UMSU remains just ahead of the pack when it comes to ticket sales.

“We get student funding which reduces ticket prices … we have a bit of an advantage there.”

As such, there has been an increase in the number of events held by UMSU – for example, the Union House House Party and Sleepover at the beginning of the year.

Cooper pointed to the Melbourne Model as a potential reason as to why students are not getting as involved with clubs anymore.

“I do think the workload with the Melbourne Model has just meant there’s less time for people to go to things. The workload has increased more than what it was if you were studying in your first year five years ago.”

Former UMSU Clubs and Societies Office Bearer, Ryan Davey, believes it is a difficult situation to analyse.

“It’s really hard to pinpoint just one cause for the drop off in student participation that we have seen in recent years,” he said.

“The cost of living in Melbourne has increased dramatically, especially standard renting costs, so I would not be surprised if students are having to work a lot more than they used to.”

However, Davey holds no concerns when it comes to student participation and inclusion.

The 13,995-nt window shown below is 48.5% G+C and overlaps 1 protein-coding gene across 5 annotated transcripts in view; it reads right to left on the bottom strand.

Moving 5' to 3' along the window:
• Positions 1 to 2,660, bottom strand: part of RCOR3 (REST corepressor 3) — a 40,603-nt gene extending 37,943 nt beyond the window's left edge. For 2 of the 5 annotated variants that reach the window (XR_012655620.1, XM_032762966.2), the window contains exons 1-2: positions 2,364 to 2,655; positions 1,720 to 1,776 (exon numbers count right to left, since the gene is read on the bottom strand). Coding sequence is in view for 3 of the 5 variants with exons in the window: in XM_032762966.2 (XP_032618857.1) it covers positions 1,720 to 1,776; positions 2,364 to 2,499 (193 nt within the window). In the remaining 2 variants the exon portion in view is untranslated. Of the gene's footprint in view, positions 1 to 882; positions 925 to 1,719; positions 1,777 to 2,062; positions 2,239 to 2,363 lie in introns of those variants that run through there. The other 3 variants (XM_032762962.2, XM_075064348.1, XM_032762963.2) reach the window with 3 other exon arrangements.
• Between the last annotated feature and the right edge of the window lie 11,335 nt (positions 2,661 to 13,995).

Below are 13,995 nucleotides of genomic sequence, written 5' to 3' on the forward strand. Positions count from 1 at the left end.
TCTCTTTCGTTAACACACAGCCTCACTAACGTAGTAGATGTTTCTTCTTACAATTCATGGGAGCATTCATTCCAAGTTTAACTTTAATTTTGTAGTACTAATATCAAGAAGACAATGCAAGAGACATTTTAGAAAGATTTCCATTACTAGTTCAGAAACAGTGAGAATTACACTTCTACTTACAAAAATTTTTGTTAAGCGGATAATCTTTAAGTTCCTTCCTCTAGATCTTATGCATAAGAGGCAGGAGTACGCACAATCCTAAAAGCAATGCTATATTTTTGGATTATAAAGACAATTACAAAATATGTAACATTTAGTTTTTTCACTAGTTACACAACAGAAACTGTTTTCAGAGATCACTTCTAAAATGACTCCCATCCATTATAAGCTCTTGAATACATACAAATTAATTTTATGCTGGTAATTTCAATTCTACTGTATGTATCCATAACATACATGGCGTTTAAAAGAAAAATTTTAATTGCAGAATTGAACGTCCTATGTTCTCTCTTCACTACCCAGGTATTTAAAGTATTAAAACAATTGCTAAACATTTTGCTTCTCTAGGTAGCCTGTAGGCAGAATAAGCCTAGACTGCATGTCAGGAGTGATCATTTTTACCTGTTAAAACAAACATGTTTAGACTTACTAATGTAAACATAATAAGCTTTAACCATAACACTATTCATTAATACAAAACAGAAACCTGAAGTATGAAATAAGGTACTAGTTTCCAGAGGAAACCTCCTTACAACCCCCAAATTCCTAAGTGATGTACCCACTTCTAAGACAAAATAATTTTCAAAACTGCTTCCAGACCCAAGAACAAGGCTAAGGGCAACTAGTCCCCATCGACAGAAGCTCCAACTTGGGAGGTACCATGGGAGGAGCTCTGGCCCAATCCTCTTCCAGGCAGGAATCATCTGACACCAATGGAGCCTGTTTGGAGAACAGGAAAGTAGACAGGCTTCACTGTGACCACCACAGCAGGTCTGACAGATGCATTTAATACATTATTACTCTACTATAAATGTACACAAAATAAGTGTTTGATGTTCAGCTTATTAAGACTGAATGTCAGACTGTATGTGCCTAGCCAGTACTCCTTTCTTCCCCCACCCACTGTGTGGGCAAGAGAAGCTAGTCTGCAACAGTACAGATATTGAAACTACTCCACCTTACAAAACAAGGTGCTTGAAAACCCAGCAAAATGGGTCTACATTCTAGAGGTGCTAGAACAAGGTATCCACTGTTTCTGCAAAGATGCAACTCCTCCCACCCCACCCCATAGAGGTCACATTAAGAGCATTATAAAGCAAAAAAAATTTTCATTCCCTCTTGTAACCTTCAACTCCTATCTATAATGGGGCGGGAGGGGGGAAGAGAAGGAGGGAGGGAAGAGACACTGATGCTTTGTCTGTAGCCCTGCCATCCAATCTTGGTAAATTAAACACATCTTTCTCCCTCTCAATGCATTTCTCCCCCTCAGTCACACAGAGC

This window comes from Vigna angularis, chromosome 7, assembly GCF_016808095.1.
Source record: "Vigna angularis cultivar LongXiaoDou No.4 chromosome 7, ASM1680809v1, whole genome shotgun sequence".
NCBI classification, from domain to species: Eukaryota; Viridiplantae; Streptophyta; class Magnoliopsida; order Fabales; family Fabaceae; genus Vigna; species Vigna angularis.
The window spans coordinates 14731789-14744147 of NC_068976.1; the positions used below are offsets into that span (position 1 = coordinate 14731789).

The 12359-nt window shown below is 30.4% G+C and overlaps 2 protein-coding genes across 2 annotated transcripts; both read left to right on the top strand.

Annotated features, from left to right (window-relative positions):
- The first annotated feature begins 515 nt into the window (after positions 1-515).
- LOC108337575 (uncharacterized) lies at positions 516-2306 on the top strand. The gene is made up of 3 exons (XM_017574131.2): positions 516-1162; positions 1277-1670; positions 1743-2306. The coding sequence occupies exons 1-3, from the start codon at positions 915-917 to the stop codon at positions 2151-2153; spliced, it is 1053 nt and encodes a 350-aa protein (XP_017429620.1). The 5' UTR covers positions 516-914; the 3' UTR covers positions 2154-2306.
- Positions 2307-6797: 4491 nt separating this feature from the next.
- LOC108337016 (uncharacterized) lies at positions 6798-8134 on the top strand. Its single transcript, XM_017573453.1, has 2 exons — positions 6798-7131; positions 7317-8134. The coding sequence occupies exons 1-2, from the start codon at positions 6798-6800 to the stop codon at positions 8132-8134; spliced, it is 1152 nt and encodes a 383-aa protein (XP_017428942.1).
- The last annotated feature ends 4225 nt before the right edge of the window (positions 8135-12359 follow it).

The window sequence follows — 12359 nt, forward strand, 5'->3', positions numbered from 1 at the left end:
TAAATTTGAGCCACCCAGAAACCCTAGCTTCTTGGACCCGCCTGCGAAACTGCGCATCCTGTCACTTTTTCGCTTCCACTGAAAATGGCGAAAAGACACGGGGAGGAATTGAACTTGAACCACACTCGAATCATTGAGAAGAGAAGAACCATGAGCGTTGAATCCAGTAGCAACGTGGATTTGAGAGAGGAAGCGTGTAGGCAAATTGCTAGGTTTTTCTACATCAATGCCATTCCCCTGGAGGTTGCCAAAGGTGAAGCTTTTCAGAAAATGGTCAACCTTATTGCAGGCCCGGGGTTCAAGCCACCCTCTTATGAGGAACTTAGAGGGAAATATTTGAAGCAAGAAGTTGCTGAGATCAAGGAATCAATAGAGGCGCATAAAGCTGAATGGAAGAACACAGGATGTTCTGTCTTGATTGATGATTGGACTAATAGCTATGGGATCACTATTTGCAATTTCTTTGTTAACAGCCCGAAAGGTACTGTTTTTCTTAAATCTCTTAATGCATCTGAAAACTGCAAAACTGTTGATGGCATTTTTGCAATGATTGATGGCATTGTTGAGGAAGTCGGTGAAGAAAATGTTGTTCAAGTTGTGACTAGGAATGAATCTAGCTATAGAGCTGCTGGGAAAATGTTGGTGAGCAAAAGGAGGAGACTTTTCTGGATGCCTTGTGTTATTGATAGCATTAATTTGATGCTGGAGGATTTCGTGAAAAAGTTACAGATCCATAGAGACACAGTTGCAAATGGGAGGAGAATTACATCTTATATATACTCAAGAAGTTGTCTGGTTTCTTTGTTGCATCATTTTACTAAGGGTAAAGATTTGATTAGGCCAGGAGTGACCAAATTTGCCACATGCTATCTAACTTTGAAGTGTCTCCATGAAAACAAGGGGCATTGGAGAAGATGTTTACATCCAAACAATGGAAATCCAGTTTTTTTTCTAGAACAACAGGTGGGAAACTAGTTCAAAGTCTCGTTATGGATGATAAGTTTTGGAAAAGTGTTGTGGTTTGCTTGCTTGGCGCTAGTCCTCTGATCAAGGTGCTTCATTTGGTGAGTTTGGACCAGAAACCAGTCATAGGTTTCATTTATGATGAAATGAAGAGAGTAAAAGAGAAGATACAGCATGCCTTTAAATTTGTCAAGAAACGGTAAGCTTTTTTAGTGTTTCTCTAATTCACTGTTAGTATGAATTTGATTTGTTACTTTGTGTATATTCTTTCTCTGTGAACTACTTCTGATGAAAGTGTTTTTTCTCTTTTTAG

“The total number of clubs has also continued to increase, so students are still participating in extracurricular activities at the University,” he said.

While some of the bigger clubs and UMSU Activities are struggling to entice crowds like the past, some of the smaller clubs are drawing on their niche audiences to expand their membership.

President of the Melbourne University Italian Social Club (MUISC), Chelsea Cucinotta, says membership numbers continue to rise.

“This year we have had 431 people sign up for memberships, which is a huge increase in numbers compared to last year, when we had 306.”

A benefit for the smaller groups such as MUISC is their ability to attract people based on shared interest.

“Being a smaller club with ‘Italian’ in our title certainly helps in attracting students of Italian background and those studying Italian,” Cucinotta said.

Similarly, the Vietnamese Student Association (VSA) has seen constant growth in its membership over the last few years.

“We continue to grow because students are able to continue their own old friendships from high school whilst meeting like-minded people. They want to be able to subscribe to the new university experience with a sense of familiarity,” said Internal Vice President of the club, Jimmy Bui.

When asked about the decreasing numbers of the bigger clubs, Cucinotta was not sure of the cause.